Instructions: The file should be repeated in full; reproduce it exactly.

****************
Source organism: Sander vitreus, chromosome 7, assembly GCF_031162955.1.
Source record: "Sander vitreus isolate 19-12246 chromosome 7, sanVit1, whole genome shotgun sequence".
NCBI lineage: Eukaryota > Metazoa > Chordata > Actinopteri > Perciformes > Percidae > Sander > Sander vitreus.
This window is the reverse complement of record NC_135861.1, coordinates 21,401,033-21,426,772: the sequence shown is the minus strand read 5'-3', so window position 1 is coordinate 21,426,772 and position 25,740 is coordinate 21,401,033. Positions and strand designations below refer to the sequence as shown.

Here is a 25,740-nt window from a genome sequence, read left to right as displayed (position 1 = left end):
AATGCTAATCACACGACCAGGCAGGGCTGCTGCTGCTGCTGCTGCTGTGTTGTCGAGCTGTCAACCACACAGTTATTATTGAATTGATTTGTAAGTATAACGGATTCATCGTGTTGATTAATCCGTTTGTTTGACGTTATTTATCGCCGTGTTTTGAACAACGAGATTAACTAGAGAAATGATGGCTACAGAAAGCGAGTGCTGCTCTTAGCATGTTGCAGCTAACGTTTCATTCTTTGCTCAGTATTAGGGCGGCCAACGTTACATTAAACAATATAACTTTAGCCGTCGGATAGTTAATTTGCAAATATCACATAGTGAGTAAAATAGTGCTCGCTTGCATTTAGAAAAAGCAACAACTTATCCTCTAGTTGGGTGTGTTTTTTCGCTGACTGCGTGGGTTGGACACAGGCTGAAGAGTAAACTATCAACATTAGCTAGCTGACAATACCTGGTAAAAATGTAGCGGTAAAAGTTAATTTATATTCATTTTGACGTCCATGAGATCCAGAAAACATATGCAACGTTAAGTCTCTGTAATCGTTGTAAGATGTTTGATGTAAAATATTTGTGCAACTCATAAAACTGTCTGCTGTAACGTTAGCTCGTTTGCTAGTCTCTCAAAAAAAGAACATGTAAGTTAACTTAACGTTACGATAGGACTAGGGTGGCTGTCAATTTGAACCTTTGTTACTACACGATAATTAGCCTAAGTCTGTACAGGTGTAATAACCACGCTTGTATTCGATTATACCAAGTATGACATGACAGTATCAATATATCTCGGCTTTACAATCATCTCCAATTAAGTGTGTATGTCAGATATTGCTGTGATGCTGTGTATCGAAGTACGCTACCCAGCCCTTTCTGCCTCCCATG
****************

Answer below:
Source organism: Sander vitreus, chromosome 7, assembly GCF_031162955.1.
Source record: "Sander vitreus isolate 19-12246 chromosome 7, sanVit1, whole genome shotgun sequence".
NCBI lineage: Eukaryota > Metazoa > Chordata > Actinopteri > Perciformes > Percidae > Sander > Sander vitreus.
This window is the reverse complement of record NC_135861.1, coordinates 21,401,033-21,426,772: the sequence shown is the minus strand read 5'-3', so window position 1 is coordinate 21,426,772 and position 25,740 is coordinate 21,401,033. Positions and strand designations below refer to the sequence as shown.

Here is a 25,740-nt window from a genome sequence, read left to right as displayed (position 1 = left end):
AATGCTAATCACACGACCAGGCAGGGCTGCTGCTGCTGCTGCTGCTGTGTTGTCGAGCTGTCAACCACACAGTTATTATTGAATTGATTTGTAAGTATAACGGATTCATCGTGTTGATTAATCCGTTTGTTTGACGTTATTTATCGCCGTGTTTTGAACAACGAGATTAACTAGAGAAATGATGGCTACAGAAAGCGAGTGCTGCTCTTAGCATGTTGCAGCTAACGTTTCATTCTTTGCTCAGTATTAGGGCGGCCAACGTTACATTAAACAATATAACTTTAGCCGTCGGATAGTTAATTTGCAAATATCACATAGTGAGTAAAATAGTGCTCGCTTGCATTTAGAAAAAGCAACAACTTATCCTCTAGTTGGGTGTGTTTTTTCGCTGACTGCGTGGGTTGGACACAGGCTGAAGAGTAAACTATCAACATTAGCTAGCTGACAATACCTGGTAAAAATGTAGCGGTAAAAGTTAATTTATATTCATTTTGACGTCCATGAGATCCAGAAAACATATGCAACGTTAAGTCTCTGTAATCGTTGTAAGATGTTTGATGTAAAATATTTGTGCAACTCATAAAACTGTCTGCTGTAACGTTAGCTCGTTTGCTAGTCTCTCAAAAAAAGAACATGTAAGTTAACTTAACGTTACGATAGGACTAGGGTGGCTGTCAATTTGAACCTTTGTTACTACACGATAATTAGCCTAAGTCTGTACAGGTGTAATAACCACGCTTGTATTCGATTATACCAAGTATGACATGACAGTATCAATATATCTCGGCTTTACAATCATCTCCAATTAAGTGTGTATGTCAGATATTGCTGTGATGCTGTGTATCGAAGTACGCTACCCAGCCCTTTCTGCCTCCCATG